Another example of a “screening-like” practice for which the term “screening” is not used is the “detection of cognitive impairment” that takes place as a part of the Medicare Annual Wellness Visit (AWV) in the US. The AWV is offered to all US citizens above the age of 65. During the visit, cognitive function is assessed in a procedure in which the physician observes and interviews the patient together with a knowledgeable informant (family member, friend, caregiver, other) about potential cognitive concerns. “If appropriate”, the regulations issued by the Centers for Medicare & Medicaid Services (CMS) state, “use a brief validated structured cognitive assessment tool” . However, the regulations do not provide any guidance about how to determine when the use of a cognitive assessment tool is appropriate .Footnote 5 Despite this uncertainty, this practice, just as the UK “case-finding” scheme, has several of the features of screening: it targets a predefined, pre-symptomatic population and involves control questions and/or the use of a brief test instrument. Even so, in the official terminology, the cognitive assessment that takes place during the AWV is referred to as “detection of cognitive impairment” or “cognitive impairment assessment” [10, 12].
So why is the term “screening” not used in these cases? A simple answer is that screening for dementia is not supported by the national health authorities in the two countries [18, 24]. It would therefore probably be next to impossible to introduce such a program, especially a population-based screening program, on a national scale. In both countries, however, the pressure to improve (early) detection and diagnosis of dementia has been high. This has caused politicians to act and launch programs such as those described above [19, 34]. However, in order to do so without contradicting the recommendation of the national health authorities, these programs cannot be called screening. They must be given other names.
What takes place here is a conceptual distancing from the concept of screening. Rather than arguing for a redefinition of what screening is, as Ashford et al. do, the message is that we are concerned with a completely different what, namely that of “case-finding” or “detection of cognitive impairment”. A deeper understanding of this conceptual approach can be gained by viewing it through the relationship between the what and the how. Due to the intimate bond between the what and how of screening, a distance from the concept of screening may enable a distancing from the demanding assessment criteria so closely associated with it. In other words, giving the practice another name may make it possible to introduce screening-like practices without the need to abide by the established criteria.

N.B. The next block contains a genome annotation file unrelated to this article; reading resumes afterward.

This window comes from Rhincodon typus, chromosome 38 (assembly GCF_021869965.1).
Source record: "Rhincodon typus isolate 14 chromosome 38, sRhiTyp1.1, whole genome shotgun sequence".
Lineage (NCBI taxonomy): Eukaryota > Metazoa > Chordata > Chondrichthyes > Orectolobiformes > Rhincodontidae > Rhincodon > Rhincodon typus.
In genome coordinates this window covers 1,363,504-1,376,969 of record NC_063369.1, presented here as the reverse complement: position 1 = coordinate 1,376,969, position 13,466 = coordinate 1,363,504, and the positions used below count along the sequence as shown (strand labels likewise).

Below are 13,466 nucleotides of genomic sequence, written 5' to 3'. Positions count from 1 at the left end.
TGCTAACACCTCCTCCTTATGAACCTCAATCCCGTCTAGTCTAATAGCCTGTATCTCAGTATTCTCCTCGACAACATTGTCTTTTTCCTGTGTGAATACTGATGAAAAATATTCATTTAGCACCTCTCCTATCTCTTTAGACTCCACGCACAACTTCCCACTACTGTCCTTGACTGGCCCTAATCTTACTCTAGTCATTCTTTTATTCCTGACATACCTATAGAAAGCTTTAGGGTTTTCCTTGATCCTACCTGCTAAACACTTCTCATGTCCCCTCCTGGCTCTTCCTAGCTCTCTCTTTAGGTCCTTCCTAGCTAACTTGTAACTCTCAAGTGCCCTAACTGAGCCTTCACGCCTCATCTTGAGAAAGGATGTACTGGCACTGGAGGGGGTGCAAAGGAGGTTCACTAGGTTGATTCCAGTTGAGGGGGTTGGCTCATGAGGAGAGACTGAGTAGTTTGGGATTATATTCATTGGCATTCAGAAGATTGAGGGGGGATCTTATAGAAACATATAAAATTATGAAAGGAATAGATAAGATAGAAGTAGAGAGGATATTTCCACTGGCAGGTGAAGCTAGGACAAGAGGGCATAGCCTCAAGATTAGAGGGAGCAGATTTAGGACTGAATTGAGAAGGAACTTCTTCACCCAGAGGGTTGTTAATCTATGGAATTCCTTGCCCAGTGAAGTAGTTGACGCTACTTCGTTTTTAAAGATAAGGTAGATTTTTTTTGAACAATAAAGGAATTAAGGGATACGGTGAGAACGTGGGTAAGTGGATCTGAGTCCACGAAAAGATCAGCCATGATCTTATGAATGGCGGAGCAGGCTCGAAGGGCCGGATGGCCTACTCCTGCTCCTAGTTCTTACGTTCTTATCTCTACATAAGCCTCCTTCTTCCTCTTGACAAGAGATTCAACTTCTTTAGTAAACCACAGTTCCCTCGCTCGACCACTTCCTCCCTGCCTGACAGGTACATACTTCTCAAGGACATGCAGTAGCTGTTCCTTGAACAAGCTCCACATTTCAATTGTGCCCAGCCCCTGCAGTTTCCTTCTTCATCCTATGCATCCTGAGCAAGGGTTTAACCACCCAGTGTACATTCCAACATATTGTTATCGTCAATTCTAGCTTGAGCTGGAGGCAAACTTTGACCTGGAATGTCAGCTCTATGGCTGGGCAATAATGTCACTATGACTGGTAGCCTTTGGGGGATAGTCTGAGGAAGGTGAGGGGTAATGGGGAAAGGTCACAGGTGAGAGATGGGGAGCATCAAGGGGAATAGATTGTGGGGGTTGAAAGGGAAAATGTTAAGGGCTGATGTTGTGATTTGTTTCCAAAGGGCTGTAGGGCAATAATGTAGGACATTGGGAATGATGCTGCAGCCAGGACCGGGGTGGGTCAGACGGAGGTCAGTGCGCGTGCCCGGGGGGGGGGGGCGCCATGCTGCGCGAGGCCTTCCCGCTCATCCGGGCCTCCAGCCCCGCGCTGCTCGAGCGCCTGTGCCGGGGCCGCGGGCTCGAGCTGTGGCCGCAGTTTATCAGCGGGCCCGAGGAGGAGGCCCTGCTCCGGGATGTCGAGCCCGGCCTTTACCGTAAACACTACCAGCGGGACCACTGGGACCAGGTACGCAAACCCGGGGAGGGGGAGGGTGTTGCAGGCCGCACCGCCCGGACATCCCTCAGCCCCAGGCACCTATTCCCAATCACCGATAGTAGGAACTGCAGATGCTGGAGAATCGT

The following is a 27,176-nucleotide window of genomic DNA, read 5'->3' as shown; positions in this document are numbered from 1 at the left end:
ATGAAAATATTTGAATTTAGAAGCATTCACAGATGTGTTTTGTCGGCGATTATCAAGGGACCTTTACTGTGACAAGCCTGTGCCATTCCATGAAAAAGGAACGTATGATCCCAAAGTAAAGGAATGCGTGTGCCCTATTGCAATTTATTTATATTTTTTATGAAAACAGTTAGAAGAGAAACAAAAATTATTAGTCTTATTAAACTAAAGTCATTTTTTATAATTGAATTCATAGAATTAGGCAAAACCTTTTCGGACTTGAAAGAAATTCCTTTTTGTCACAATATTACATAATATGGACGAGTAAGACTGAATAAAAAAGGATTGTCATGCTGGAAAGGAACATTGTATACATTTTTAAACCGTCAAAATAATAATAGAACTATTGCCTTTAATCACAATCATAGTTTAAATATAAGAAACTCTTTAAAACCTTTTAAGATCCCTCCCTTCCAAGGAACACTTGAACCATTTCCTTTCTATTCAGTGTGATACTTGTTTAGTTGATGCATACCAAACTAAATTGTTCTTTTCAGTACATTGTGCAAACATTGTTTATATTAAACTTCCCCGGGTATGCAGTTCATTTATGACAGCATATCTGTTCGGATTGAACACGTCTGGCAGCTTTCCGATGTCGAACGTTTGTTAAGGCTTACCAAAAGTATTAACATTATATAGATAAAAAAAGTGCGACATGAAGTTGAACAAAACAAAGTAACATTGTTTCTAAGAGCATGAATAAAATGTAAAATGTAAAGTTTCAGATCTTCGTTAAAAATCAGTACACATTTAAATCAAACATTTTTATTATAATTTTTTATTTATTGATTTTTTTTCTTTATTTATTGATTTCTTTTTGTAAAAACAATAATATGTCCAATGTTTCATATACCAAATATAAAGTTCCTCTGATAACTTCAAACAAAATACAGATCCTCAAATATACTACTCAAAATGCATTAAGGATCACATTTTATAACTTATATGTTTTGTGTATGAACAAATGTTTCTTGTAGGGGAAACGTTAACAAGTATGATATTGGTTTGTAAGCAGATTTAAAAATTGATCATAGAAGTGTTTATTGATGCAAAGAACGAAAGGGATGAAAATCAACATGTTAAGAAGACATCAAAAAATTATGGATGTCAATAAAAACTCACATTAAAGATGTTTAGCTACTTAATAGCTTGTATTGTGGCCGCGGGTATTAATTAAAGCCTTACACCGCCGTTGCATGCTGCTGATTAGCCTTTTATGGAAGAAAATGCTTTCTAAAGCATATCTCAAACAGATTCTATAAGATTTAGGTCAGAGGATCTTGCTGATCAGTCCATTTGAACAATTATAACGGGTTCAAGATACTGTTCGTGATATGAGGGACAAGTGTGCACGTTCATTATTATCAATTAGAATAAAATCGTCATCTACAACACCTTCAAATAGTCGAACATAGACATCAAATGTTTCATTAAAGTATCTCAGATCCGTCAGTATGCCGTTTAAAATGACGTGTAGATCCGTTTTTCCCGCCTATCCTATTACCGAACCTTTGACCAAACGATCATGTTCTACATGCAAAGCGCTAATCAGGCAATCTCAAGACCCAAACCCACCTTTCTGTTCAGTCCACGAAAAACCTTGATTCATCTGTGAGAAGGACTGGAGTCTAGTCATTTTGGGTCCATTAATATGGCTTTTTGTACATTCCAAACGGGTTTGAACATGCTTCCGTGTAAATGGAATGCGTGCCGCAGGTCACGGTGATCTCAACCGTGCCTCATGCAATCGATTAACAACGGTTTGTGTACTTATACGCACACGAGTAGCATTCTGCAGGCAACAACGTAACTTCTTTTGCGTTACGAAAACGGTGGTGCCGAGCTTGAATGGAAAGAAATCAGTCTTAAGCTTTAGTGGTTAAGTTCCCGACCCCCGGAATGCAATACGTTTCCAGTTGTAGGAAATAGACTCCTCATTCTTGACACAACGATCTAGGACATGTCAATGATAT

A generally accepted definition of case-finding has not been established, nor have any generally accepted assessment criteria for the process been laid down . The what and how of case-finding are thus more “open” than those of screening. As a result, a wide variety of practices can be labelled “case-finding”, and it is possible to distinguish several forms of it. As Ranson et al.  express it: “there is much ambiguity around what it [case-finding] means, particularly with respect to how it differs from screening”. They suggest that case-finding should be understood as:
an offer of a brief, opportunistic investigation to identify possible signs or symptoms of dementia, initiated by a clinician during consultation with a patient at high risk of dementia on the basis of clinical judgment that an initial dementia enquiry is appropriate and is likely to benefit the patient .
Ranson et al. suggest that two distinguishing features be used to define case-finding. First, case-finding does not, as screening does, target a predefined population, but is applied on a case-by-case basis. Second, the determination of whether case-finding should be applied or not is the result of an individual clinician’s clinical judgment about whether the procedure “is appropriate and is likely to benefit the patient”, not the result of identifying a particular population to whom the test is offered .
With Ranson et al., the possibility of introducing screening-like practices by naming them “case-finding” vanishes. In their conceptualization, the what of case-finding is filled with a particular content, one that clearly differentiates it from screening. A central aspect of this distinction is the disassociation of case-finding from one of the taken-for-granted whats of screening: its population-based character. Case-finding is instead connected to another what: the application of a test on a case-by-case basis, according to a particular clinician’s clinical judgment.
Having made this distinction, Ranson et al. surprisingly go on to reconnect case-finding with screening by arguing that “the criteria for assessing evidence for screening proposals […] also apply to case-finding” . Although case-finding is clearly distinct from screening, it should be assessed using the same standards as the latter, they argue. Thus, while disassociating case-finding from the what of population-based screening, Ranson et al. reconnect it with the how specified by the screening criteria. In their assessment of case-finding for dementia against the (UK NSC) screening criteria, they conclude that it does not fulfil the criteria and should currently not be offered .Footnote 6